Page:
Appallingly, Americans spend more than any developed country on healthcare and have less to show for it. While Obamacare (a.k.a. the Affordable Care Act) may have made health insurance more accessible to greater numbers of individuals, it has failed to make healthcare any more affordable.
Indeed, health care in America has become just another way of making corporations rich at consumer expense.
This is how the middle classes, who fuel the nation’s economy and fund the government’s programs, get screwed repeatedly.
We’re living a financial nightmare.
We have no real say in how the government runs, or how our taxpayer funds are used, but that doesn’t prevent the government from fleecing us at every turn and forcing us to pay for endless wars that do more to fund the military industrial complex than protect us, pork barrel projects that produce little to nothing, and a police state that serves only to imprison us within its walls.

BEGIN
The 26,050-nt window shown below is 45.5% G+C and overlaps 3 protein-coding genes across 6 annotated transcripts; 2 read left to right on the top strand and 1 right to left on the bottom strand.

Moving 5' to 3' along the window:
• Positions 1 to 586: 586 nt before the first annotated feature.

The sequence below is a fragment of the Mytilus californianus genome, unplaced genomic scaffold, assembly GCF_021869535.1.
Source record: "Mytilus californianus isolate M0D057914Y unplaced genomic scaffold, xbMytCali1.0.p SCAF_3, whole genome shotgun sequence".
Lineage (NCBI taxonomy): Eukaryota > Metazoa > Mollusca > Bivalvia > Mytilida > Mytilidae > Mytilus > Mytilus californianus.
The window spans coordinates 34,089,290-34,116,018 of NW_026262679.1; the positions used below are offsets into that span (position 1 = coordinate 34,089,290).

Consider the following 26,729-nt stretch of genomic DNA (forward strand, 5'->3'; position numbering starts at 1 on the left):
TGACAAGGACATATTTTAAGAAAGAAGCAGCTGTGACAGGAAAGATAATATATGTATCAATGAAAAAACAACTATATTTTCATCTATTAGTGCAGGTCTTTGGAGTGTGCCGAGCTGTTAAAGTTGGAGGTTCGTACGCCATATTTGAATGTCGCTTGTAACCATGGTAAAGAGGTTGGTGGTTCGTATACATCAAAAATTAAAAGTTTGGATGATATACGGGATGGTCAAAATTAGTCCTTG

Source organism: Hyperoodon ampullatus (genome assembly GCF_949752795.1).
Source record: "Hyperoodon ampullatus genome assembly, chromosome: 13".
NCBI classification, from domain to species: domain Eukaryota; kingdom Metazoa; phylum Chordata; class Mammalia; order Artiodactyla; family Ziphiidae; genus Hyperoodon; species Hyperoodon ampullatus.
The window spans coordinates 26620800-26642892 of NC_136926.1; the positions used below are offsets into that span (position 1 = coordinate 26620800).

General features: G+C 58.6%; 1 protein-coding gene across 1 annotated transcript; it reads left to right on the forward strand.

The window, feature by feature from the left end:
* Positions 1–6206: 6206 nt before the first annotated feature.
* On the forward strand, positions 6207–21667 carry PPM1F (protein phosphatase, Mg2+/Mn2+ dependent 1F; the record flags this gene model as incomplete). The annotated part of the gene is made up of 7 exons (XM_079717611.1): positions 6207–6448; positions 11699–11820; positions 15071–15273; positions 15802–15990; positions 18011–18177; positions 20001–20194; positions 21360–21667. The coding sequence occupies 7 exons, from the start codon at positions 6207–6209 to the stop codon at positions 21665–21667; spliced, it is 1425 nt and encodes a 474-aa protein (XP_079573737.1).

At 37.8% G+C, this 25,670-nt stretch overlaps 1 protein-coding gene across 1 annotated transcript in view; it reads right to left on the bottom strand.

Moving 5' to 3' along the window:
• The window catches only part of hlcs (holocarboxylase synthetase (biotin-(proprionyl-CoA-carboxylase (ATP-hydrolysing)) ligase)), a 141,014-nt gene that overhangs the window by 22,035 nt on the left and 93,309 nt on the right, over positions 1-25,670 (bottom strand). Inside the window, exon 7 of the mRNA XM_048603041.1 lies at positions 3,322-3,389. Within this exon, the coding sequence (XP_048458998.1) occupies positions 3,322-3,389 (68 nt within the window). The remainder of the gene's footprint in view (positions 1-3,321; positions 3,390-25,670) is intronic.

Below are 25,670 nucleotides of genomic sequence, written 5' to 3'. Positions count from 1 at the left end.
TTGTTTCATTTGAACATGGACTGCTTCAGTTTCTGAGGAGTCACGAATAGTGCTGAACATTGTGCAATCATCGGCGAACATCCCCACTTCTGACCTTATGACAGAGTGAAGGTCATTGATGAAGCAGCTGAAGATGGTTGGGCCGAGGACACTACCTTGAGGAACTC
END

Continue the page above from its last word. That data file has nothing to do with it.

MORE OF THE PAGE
If you have no choice, no voice, and no real options when it comes to the government’s claims on your property and your money, you’re not free.
Consider: The government can seize your home and your car (which you’ve bought and paid for) over nonpayment of taxes. Government agents can freeze and seize your bank accounts and other valuables if they merely “suspect” wrongdoing. And the IRS insists on getting the first cut of your salary to pay for government programs over which you have no say.
Unsurprisingly, the government has used its tax powers under the 16th Amendment to the Constitution to advance its own imperialistic agendas and the courts have repeatedly upheld the government’s power to penalize or jail those who refused to pay their taxes.
All the while the government continues to do whatever it likes—levy taxes, rack up debt, spend outrageously and irresponsibly—with little thought for the plight of its citizens.